Competitiveness and transparency are closely linked

With a high level of corruption, can a country competitive? Can transparent operations increase the value of a company? Can having a dominant position be legitimate? Is being listed on the stock exchange a burden or blessing? Can publishing a sustainability report help to develop a company? Is it possible to operate ethically in an unethical environment?

The answers to such questions were sought out by ‘Future Leaders’ on the third professional training day, hosted by Richter Gedeon Plc.

József Péter Martin, Director of Transparency International Hungary, despite presenting shocking data about corruption in Hungary also stated that corruption can never be eliminated entirely but that decreasing it to an ‘optimal’ level should be a basic goal. Maintaining a good business and institutional environment in terms of transparency and a low level of corruption are essential to fostering long term sustainability and to the long term profitability of a company.

Let’s have an end to seeing stakeholders as enemies

Attila Chikan Jr., CEO of Alteo presented details about the pros and cons of transparent corporate operations from his own corporate experience. If we compare companies, ceteris paribus, those which are listed on the stock exchange are rated as being more valuable than non-listed ones: this is based on the advantages of liquidity and on their more transparent way of operating which is important to maintain investor confidence.

According to Attila, business success depends on seeing stakeholders as ‘friends’, not as enemies – of course, within reason. Such transparency does not mean sharing business secrets. The most important thing is compliance with the principle of ‘essentiality’: companies should not desire to ‘talk’ about everything, but only about important things – however, communicating about relevant information, processes and stories must be the responsibility of every company.

Passive participation in a cartel could mean committing a felony

Lawful operations and ethical business are closely-related issues – believes Dr. Orsolya Fazekas, legal counsel. Having a dominant position in a field of business is not legally forbidden and there may sometimes be a reasonable business explanation for this, but the abuse of a dominant position may have legal consequences. The following fact may be surprising, but passive participation in a cartel could have also legal consequences.

Walk around and look at the business context

Participants talked with Barbara Jánosa about the ethical business practices of Telenor. They discussed its value-based business roots, their form of realisation and the programs which can help to improve the ethical operations of small and medium sized companies.

Risk analysis and quick reactions

Zsuzsa Beke introduced the participants to the details of exchange advice / stock market reports through the example of Richter: this included an overview of expectations, benefits, risks, disadvantages and opportunities. Related corporate governance needs and their correspondence with ethical business were detailed using pharmaceutical industry practices, in doing so highlighting some interesting ethical dilemmas. In a case study about a competitor’s acquisition of an unethical market position a decision dilemma arose concerning ‘immediate reaction, high risk taking’ vs. ‘less impactful reaction, but risk minimization’.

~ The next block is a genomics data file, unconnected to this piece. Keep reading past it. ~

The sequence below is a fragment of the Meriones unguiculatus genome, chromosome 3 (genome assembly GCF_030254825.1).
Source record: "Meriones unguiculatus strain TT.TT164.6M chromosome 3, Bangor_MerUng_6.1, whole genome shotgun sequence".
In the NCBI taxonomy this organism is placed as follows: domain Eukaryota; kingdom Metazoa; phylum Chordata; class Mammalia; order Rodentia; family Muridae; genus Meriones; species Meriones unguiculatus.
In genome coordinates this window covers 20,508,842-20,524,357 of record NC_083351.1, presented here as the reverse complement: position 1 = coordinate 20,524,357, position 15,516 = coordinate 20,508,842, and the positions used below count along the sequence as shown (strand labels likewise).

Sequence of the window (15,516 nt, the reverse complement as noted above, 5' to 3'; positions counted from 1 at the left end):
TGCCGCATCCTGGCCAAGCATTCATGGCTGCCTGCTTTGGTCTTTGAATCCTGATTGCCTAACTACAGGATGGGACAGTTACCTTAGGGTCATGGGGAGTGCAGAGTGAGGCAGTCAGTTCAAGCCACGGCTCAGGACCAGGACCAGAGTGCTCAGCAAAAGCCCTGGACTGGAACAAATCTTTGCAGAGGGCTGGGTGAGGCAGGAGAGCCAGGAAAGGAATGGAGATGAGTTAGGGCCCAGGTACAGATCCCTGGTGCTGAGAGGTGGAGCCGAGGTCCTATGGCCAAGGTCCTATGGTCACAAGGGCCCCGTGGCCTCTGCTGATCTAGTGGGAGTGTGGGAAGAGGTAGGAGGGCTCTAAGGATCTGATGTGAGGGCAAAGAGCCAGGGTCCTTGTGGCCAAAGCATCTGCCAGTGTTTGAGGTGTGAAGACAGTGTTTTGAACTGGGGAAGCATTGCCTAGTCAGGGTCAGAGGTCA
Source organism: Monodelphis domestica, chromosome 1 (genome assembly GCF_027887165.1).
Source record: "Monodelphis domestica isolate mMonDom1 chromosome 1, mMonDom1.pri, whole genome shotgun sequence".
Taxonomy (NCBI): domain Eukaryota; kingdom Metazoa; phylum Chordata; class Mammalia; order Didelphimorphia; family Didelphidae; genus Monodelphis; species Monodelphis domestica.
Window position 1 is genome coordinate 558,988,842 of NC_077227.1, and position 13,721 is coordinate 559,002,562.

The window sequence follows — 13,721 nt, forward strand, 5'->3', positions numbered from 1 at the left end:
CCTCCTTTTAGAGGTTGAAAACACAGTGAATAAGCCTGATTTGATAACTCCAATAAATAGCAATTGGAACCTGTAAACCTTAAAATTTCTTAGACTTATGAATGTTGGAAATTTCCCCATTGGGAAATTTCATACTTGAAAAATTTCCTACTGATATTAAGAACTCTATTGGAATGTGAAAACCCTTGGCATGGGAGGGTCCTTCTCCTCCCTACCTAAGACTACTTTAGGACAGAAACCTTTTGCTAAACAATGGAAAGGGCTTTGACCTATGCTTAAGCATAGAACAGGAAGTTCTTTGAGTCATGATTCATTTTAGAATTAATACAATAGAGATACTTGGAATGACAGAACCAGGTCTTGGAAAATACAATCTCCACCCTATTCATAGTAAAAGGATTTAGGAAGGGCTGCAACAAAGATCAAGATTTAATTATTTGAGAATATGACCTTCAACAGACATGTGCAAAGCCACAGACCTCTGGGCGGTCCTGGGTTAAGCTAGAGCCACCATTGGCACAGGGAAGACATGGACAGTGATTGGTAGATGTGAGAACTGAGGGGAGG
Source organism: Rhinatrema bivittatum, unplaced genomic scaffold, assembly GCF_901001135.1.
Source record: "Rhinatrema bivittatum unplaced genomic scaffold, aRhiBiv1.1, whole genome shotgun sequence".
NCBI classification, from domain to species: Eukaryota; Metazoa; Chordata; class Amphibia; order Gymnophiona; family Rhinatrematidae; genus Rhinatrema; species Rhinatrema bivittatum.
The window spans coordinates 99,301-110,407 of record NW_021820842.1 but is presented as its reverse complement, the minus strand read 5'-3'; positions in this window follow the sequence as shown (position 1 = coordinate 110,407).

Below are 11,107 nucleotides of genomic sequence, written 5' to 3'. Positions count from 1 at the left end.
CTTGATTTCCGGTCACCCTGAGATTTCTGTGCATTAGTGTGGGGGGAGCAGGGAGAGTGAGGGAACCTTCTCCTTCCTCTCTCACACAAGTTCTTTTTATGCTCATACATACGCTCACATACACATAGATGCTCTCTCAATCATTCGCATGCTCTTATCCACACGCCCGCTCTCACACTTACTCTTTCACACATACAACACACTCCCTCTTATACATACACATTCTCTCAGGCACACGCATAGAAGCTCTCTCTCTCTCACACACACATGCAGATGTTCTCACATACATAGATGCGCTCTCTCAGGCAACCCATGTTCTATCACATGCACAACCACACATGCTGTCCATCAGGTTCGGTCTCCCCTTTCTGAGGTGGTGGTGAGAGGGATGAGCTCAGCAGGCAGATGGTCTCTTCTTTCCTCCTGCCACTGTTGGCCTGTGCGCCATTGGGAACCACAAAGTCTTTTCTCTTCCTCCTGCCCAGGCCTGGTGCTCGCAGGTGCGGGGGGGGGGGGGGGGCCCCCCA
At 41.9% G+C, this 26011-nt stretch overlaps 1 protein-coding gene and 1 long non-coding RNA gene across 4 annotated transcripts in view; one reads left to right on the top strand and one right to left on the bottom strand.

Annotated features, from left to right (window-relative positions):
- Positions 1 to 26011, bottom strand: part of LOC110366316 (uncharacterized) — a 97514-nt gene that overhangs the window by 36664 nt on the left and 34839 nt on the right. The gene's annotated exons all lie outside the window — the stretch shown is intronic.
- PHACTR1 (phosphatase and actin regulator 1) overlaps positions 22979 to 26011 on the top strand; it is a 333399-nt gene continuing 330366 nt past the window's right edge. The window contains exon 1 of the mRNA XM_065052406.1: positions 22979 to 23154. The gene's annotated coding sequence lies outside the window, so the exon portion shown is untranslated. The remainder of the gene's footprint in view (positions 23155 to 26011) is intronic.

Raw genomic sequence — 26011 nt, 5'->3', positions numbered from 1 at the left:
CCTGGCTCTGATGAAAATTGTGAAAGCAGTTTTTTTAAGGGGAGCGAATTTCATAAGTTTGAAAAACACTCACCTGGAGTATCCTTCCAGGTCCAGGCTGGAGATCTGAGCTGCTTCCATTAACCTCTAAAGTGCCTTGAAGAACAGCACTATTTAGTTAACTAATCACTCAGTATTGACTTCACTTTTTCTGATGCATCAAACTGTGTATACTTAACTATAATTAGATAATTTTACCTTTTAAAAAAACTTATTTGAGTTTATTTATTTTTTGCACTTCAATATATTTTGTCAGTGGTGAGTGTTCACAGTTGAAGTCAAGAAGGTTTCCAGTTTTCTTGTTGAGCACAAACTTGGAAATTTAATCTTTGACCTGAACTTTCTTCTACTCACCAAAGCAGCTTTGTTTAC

How could we improve without revealing our situation?

István Szabó, KPMG’s CSR regional manager, gave an introduction and general overview of non-financial/sustainability reporting, which is increasingly expected by the public. He stressed that a report is not a ‘result’, but a description of a process which can really help a company develop.

Should we report about this?

We visited a fictitious management meeting in the afternoon where a CEO and Communication and Corporate Relations Director set out their stall against sustainability reporting with various objections and a great deal of scepticism. Every team (and their facilitator) had to offer up an HR, a financial and a marketing director to convince the sceptical management to publish detailed company data and information.

Is it possible to operate ethically in an unethical environment?

Closing the day, Erik Bogsch, CEO of Richter spent one hour with us in informal conversation. According to him, in spite of ethical challenges in industry in Hungary and in general it is possible to operate ethically even if this means creating a competitive disadvantages in the short term. Taking the ethical path is an ‘easy decision’ for the sake of long term success and sustainability. Decisions are needed and must be followed through, even if they seem difficult. While most Hungarian companies and their leaders say that they ‘ Could not plan further than one year due to the unpredictable environment’, the pharmaceutical industry innovates and develops using 5-15 year strategies.


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